BELLA: Dance is a beautiful art form that allows me to share a piece of myself. I feel like performing onstage is a powerful way to express myself and connect with an audience. It allows me to convey a range of emotions through movement.

RIA: When I’m on stage, I feel as if I am in a parallel universe. It’s a world where I can express myself freely and transparently. I keep this feeling alive in me when I dance as I enjoy myself on stage. 

Why should Gen Z still see dance and other performing arts as viable fields worth exploring and potentially turning it into a profession? 

SIENNA: I think Gen Z should take the time to appreciate how much effort dancers and other performing arts put into their work. If you love what you do then turning it into a profession is worth it. 

RIA: I believe that with dance, the possibilities are endless. I love the dance culture in Europe/the US and the dance scene in Asia is very exciting. I feel that as someone who is part of Gen Z, we should cherish the music and dance created by our pioneers and aim to continue it, making it even better. 

⁠How do you handle the pressure of having to be or act a certain way?

PK: I try to remember that if I really respect the person I’m facing, I have to be true to the paths I’ve walked, the people I’ve met, and what I learned from them in the past. Because people know if the person is truly being themselves or not. By reflecting on that, I can get rid of the pressure more easily.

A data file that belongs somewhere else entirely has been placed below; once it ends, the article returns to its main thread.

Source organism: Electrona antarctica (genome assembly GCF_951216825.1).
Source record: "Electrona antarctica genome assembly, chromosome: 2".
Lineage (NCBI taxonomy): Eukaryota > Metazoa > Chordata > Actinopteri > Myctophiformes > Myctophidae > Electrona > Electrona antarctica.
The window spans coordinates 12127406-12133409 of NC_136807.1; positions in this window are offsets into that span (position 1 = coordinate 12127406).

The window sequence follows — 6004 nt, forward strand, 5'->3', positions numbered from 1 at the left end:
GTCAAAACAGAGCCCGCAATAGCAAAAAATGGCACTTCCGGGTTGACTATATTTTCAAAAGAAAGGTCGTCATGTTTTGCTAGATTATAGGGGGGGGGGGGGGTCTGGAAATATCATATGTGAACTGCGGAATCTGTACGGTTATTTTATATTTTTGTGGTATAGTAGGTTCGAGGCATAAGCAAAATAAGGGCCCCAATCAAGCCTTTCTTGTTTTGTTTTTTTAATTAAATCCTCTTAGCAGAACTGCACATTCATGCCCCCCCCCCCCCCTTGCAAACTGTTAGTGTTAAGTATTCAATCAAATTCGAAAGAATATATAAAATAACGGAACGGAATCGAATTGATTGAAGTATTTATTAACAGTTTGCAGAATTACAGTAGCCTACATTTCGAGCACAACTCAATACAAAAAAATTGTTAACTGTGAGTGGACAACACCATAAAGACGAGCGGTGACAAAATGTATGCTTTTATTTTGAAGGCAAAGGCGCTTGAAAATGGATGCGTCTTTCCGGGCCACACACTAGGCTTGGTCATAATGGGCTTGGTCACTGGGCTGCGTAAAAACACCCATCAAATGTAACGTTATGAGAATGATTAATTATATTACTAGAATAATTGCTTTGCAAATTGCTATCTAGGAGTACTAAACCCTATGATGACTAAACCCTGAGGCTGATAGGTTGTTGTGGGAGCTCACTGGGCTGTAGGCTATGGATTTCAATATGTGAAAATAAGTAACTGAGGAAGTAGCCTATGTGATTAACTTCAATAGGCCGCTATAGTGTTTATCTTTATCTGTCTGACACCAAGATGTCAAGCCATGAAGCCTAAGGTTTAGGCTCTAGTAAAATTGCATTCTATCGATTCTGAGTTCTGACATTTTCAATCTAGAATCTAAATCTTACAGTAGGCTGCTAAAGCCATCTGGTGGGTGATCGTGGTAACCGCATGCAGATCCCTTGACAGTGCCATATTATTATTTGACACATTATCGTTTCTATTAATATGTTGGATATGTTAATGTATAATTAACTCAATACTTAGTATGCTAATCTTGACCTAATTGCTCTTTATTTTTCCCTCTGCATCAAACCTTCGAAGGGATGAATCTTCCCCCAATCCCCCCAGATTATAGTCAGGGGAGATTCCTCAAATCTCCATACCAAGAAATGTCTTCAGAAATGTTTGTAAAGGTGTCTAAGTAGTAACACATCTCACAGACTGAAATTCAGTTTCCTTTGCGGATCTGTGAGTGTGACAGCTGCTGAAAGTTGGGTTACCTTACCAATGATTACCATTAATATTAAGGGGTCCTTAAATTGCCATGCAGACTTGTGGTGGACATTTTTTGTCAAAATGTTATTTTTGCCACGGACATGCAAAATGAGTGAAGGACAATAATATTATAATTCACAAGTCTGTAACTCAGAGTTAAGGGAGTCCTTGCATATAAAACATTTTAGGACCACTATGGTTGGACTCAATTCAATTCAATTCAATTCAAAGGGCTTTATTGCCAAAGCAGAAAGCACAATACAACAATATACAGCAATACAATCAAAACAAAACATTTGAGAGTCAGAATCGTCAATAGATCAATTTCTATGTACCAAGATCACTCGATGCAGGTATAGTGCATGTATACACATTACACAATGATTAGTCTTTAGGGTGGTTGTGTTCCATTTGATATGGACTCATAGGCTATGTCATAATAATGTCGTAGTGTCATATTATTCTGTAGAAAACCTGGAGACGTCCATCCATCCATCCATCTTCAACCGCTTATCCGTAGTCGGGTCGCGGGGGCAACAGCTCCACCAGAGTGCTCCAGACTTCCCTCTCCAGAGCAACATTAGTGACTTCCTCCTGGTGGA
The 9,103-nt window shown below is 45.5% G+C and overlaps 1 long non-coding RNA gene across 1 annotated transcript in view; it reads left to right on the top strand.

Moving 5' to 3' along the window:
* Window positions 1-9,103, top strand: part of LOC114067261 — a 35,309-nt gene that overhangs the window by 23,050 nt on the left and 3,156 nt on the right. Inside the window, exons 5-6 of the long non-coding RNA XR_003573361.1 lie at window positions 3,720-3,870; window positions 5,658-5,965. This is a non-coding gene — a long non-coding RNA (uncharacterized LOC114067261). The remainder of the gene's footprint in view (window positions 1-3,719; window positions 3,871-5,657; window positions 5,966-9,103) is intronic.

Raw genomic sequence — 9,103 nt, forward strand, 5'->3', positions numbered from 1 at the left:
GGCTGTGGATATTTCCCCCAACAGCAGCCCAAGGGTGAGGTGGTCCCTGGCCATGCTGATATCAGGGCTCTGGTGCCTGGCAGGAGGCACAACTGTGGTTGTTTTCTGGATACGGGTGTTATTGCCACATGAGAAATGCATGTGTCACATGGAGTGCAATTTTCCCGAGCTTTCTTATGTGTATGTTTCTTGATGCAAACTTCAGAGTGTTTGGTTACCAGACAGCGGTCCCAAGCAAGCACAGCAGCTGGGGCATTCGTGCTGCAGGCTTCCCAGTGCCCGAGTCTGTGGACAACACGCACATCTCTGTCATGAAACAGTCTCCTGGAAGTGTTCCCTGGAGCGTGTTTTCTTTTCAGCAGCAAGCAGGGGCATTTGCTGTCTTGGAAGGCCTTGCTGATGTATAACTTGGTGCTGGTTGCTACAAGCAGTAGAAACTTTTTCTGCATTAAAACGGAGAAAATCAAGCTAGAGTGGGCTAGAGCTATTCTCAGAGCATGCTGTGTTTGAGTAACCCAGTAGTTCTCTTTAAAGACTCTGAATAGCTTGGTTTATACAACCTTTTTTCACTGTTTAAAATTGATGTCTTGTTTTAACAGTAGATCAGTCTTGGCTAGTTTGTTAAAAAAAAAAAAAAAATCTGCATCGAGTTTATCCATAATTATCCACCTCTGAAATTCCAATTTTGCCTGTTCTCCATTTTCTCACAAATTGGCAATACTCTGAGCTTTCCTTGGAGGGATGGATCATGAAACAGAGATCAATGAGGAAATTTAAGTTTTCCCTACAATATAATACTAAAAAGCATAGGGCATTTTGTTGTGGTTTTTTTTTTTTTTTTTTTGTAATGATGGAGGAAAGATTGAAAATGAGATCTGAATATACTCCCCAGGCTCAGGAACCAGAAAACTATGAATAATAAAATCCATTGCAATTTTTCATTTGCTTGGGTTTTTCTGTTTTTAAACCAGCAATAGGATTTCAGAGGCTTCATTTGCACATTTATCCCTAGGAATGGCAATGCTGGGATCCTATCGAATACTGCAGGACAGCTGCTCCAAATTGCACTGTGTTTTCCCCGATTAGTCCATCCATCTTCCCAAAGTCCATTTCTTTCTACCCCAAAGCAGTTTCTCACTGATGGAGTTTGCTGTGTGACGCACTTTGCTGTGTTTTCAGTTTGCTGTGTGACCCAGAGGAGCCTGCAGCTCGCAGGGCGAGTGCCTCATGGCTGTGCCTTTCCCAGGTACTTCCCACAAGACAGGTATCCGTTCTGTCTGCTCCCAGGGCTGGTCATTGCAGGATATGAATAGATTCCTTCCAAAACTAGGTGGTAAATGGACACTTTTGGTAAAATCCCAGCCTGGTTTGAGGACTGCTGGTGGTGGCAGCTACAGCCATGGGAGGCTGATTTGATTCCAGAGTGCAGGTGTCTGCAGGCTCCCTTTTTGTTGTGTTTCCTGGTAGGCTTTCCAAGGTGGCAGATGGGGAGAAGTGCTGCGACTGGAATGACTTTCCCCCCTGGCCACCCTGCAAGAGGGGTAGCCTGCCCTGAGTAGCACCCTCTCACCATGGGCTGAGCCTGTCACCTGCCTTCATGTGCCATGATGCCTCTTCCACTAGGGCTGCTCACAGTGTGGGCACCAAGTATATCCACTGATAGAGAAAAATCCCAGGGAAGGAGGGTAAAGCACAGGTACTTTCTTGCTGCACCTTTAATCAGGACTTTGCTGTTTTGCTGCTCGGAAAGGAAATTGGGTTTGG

BELLA: Pressure can come from many sources, whether it’s social expectations, school/academic demands, or personal goals.  Some of the strategies I use to cope with pressure and stay true to myself are recognizing that it’s normal to feel pressure in certain situations, focusing on what I can control, setting realistic expectations of myself, and having positive role models in my life. 

SIENNA: There are a lot of pressures as a teenager. Social pressures, living up to expectations of others and myself, overcoming issues and problems but what I do is take the challenges as they come and just be myself.


What do you think it means to “Just Be”? 

BELLA: We can simply exist without feeling the need to be someone we are not or having to prove our worth.  When we learn to “Just Be”, then we can fully enjoy life every day instead of worrying about the past or the future. 

What advice do you have for the Gen Z out there who are struggling to be themselves?

MIYABI: If we compare it to dance, now that SNS (social networking sites) has developed, there may be a lot of kids desperately trying to become popular.  I think we all have people we admire, but because we only see the superficial aspects of that person on SNS, we don’t understand the process by which that person rose to this point. That’s why it might be a good idea to focus not only on the superficial aspects but also on the basics of everything, such as how to achieve it and how to make an effort. In short, go back to basics! 

BELLA: I know this may sound cliché but embrace your uniqueness and be proud of your individuality. Be kind to yourself and treat yourself with love and understanding. Remember, everyone makes mistakes. Don’t let others define you and find friends who accept you as you are. Always remember, you are amazing!

RIA: Cherish your individuality. Work hard towards your dreams and goals. If you stay true to yourself, you’ll meet more people with similar values along your journey, and to this day, I continue to pave my future with those people. 

The interview has been edited for length and clarity. Photos by CJ ENM.

This story was first published on the “Just Be” Print Packs series of the NYLON Manila MyZine. You can grab a copy of the complete set of the NYLON Manila MyZine on and